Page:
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May 28, 2008 + From Homily LVII: The Homilies of St. John Chrysostom on the Gospel According to St. John

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From Homily LVII: The Homilies of St. John Chrysostom on the Gospel According to Saint John

(John 9:6-7)

Those who intend to gain any advantage from what they read, must not pass by even any small portion of the words; and on this account we are bidden to "search" the Scriptures, because most of the words, although at first sight easy, appear to have in their depth much hidden meaning. For observe of what sort is the present case. "Having said these words," It saith, "He spat on the ground." What words? "That the glory of God should be made manifest," and that, "I must work the works of Him that sent Me." For not without a cause hath the Evangelist mentioned to us His words, and added that, "He spat," but to show that He confirmed His words by deeds. And why used He not water instead of spittle for the clay? He was about to send the man to Siloam: in order therefore that nothing might be ascribed to the fountain, but that thou mightest learn that the power proceeding from His mouth, the same both formed and opened the man's eyes, He "spat on the ground"; this at least the Evangelist signified, when he said, "And made clay of the spittle." Then, that the successful issue might not seem to be of the earth, He bade him wash. But wherefore did He not this at once, instead of sending him to Siloam? That thou mayest learn the faith of the blind man, and that the obstinacy of the Jews might be silenced: for it was probable that they would all see him as he departed, having the clay spread upon his eyes, since by the strangeness of the thing he would attract to himself all, both those who did and those who did not know him, and they would observe him exactly. And because it is not easy to recognize a blind man who hath recovered sight, He first maketh by the length of way many to be witnesses, and by the strangeness of the spectacle exact observers, that being more attentive they may no longer be able to say, "It is he: it is not he." Moreover, by sending him to Siloam, He desireth to prove that He is not estranged from the Law and the Old (Covenant), nor could it afterwards be feared that Siloam would receive the glory, since many who had often washed their eyes there gained no such benefit; for there also it was the power of Christ that wrought all. On which account the Evangelist addeth for us the interpretation of the name; for having said, "in Siloam," he addeth, "Which is, Sent."

That thou mayest learn that there also it was Christ who healed him. As Paul saith, "They drank of that spiritual Rock that followed them, and that Rock was Christ." (1 Cor. x. 4.) As then Christ was the spiritual Rock, so also was He the spiritual Siloam. To me also the sudden coming in of the water seems to hint an ineffable mystery. What is that? The unlooked for (nature) of His appearance, beyond all expectation.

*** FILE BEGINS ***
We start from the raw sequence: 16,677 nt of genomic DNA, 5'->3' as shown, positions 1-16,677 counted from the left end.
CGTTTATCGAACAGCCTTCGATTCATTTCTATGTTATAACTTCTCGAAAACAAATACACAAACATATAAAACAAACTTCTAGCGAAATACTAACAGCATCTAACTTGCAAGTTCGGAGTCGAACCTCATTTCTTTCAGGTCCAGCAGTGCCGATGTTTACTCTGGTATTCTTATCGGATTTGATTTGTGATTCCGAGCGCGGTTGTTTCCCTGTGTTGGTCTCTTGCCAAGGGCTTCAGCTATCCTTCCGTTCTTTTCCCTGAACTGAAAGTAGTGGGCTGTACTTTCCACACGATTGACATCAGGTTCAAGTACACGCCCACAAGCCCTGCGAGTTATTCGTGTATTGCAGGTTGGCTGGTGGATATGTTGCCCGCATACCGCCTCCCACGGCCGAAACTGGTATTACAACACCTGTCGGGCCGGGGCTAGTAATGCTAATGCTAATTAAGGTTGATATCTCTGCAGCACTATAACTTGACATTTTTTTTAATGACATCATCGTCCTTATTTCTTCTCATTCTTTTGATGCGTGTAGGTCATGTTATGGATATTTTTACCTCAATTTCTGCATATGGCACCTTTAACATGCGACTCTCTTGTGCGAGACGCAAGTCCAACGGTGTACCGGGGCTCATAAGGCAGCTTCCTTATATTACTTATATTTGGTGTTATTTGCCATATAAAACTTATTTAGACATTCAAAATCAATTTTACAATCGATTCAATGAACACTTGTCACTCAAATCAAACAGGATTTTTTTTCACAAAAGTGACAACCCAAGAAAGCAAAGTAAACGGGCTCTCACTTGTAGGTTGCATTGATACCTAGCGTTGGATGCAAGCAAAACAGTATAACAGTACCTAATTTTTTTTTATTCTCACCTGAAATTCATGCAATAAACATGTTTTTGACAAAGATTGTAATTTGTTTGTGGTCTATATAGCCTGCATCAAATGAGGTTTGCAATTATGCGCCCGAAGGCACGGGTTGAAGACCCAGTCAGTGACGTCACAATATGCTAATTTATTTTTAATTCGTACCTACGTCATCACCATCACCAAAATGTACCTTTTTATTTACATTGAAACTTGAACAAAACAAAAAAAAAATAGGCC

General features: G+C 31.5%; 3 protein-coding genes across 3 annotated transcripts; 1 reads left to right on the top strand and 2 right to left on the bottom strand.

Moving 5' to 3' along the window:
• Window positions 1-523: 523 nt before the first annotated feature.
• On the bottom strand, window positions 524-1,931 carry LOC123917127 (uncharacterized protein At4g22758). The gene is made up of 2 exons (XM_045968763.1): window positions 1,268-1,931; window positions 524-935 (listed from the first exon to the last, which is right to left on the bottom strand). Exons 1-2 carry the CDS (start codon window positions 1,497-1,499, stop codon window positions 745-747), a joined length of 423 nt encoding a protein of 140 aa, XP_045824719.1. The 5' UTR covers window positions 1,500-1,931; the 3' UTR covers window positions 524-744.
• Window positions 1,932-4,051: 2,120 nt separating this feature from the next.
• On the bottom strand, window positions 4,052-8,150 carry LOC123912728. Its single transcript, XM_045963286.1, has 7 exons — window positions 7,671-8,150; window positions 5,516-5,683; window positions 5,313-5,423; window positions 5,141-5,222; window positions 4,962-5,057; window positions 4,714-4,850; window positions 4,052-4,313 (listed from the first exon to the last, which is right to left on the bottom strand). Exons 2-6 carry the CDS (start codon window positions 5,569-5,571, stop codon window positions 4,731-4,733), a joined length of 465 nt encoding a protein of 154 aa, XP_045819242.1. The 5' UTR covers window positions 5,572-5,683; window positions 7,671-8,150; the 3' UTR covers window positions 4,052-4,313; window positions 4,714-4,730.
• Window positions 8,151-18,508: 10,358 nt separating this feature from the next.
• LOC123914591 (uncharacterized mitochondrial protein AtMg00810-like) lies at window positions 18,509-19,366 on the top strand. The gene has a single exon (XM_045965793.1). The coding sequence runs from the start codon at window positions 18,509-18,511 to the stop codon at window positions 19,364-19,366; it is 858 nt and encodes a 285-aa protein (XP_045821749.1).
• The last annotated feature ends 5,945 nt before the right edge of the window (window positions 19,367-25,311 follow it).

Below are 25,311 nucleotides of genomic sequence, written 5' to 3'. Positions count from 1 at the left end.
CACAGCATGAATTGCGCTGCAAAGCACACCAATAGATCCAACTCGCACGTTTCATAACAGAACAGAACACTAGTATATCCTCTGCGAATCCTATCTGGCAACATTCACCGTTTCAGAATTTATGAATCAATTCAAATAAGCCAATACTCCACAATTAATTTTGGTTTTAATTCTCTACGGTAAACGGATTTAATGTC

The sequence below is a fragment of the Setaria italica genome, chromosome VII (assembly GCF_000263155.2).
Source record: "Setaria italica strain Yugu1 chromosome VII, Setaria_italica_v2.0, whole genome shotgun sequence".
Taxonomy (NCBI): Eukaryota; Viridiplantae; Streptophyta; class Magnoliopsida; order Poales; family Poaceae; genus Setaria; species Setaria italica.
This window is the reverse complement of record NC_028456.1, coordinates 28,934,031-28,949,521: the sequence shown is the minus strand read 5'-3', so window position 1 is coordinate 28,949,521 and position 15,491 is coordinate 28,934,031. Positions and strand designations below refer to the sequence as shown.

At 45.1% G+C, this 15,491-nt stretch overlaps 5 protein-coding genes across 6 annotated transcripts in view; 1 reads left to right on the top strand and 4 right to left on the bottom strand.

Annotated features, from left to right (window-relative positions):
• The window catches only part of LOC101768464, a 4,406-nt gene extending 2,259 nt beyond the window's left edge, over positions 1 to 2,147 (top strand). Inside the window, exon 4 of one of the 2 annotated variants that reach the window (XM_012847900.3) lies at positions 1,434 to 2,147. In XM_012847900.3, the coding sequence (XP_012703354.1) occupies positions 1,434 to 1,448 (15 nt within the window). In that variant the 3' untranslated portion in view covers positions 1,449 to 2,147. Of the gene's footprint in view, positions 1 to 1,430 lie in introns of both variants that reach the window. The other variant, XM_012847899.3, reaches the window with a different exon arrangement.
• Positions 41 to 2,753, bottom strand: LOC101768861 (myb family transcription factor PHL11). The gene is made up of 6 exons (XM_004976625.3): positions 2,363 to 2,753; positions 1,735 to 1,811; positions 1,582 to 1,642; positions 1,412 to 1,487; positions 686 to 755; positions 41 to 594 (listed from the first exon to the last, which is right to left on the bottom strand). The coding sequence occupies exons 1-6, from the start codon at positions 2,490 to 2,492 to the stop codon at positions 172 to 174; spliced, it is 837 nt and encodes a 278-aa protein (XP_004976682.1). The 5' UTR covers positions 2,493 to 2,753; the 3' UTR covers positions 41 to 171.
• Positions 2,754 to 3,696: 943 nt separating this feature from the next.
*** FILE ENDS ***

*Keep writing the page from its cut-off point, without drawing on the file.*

But observe the mind of the blind man, obedient in everything. He said not, "If it is really the clay or the spittle which gives me eyes, what need of Siloam? Or if there be need of Siloam, what need of the clay? Why did he anoint me? Why bid me wash?" But he entertained no such thoughts, he held himself prepared for one thing only, to obey in all things Him who gave the command, and nothing that was done offended him. If any one ask, "How then did he recover his sight, when he had removed the clay?" he will hear no other answer from us than that we know not the manner. And what wonder if we know it not, since not even the Evangelist knew, nor the very man that was healed? What had been done he knew, but the manner of doing it he could not comprehend. So when he was asked he said, that "He put clay upon mine eyes, and I washed, and do see"; but how this took place he cannot tell them, though they ask ten thousand times.

Ver. 8, 9. "The neighbors therefore, and they which had seen him, that he was a beggar, said, Is not this he that sat and begged? Some said, This is he."

The strangeness of what had been brought to pass led them even to unbelief, though so much had been contrived that they might not disbelieve. They said, "Is not this he that sat and begged?" O the lovingkindness of God! Whither did He descend, when with great kindness He healed even beggars, and so silenced the Jews, because He deemed not the illustrious, nor the distinguished, nor the rulers, but men of no mark to be fit objects of the same Providence. For He came for the salvation of all.

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Virgin Martyr Theodosia, May 29

Troparion of St Theodosia Tone 4

Through thy struggles in contest, O noble Theodosia, thou didst offer thy virginity as a gift to God the Word. Now that He has brought thee to the heavenly bridal chamber, entreat Him to deliver us from all misfortune.

Kontakion of St Theodosia Tone 4

Thou wast betrothed to the King of Heaven as a pure and trophy-bearing Virgin Martyr. O praiseworthy Theodosia, entreat Him to save our souls.

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